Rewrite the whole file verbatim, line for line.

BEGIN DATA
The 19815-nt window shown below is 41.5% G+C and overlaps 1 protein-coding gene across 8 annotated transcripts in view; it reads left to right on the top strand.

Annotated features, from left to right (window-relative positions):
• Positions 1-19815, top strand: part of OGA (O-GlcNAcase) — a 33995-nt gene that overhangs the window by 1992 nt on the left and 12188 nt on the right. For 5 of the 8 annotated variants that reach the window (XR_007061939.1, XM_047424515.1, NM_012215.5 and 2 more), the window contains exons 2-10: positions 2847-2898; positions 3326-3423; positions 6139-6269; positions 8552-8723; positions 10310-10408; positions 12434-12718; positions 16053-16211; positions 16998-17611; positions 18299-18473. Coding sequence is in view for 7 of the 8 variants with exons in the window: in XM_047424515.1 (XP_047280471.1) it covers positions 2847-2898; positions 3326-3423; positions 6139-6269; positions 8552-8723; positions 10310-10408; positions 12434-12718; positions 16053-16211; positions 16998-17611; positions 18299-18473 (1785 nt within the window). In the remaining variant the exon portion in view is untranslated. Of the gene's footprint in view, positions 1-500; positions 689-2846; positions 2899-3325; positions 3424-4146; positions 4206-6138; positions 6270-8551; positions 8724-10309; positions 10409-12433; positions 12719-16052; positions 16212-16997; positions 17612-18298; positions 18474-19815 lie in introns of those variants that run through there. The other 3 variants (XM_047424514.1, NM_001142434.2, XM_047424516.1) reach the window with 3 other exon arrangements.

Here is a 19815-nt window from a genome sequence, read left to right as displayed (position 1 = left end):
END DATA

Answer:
The 19815-nt window shown below is 41.5% G+C and overlaps 1 protein-coding gene across 8 annotated transcripts in view; it reads left to right on the top strand.

Annotated features, from left to right (window-relative positions):
• Positions 1-19815, top strand: part of OGA (O-GlcNAcase) — a 33995-nt gene that overhangs the window by 1992 nt on the left and 12188 nt on the right. For 5 of the 8 annotated variants that reach the window (XR_007061939.1, XM_047424515.1, NM_012215.5 and 2 more), the window contains exons 2-10: positions 2847-2898; positions 3326-3423; positions 6139-6269; positions 8552-8723; positions 10310-10408; positions 12434-12718; positions 16053-16211; positions 16998-17611; positions 18299-18473. Coding sequence is in view for 7 of the 8 variants with exons in the window: in XM_047424515.1 (XP_047280471.1) it covers positions 2847-2898; positions 3326-3423; positions 6139-6269; positions 8552-8723; positions 10310-10408; positions 12434-12718; positions 16053-16211; positions 16998-17611; positions 18299-18473 (1785 nt within the window). In the remaining variant the exon portion in view is untranslated. Of the gene's footprint in view, positions 1-500; positions 689-2846; positions 2899-3325; positions 3424-4146; positions 4206-6138; positions 6270-8551; positions 8724-10309; positions 10409-12433; positions 12719-16052; positions 16212-16997; positions 17612-18298; positions 18474-19815 lie in introns of those variants that run through there. The other 3 variants (XM_047424514.1, NM_001142434.2, XM_047424516.1) reach the window with 3 other exon arrangements.

Here is a 19815-nt window from a genome sequence, read left to right as displayed (position 1 = left end):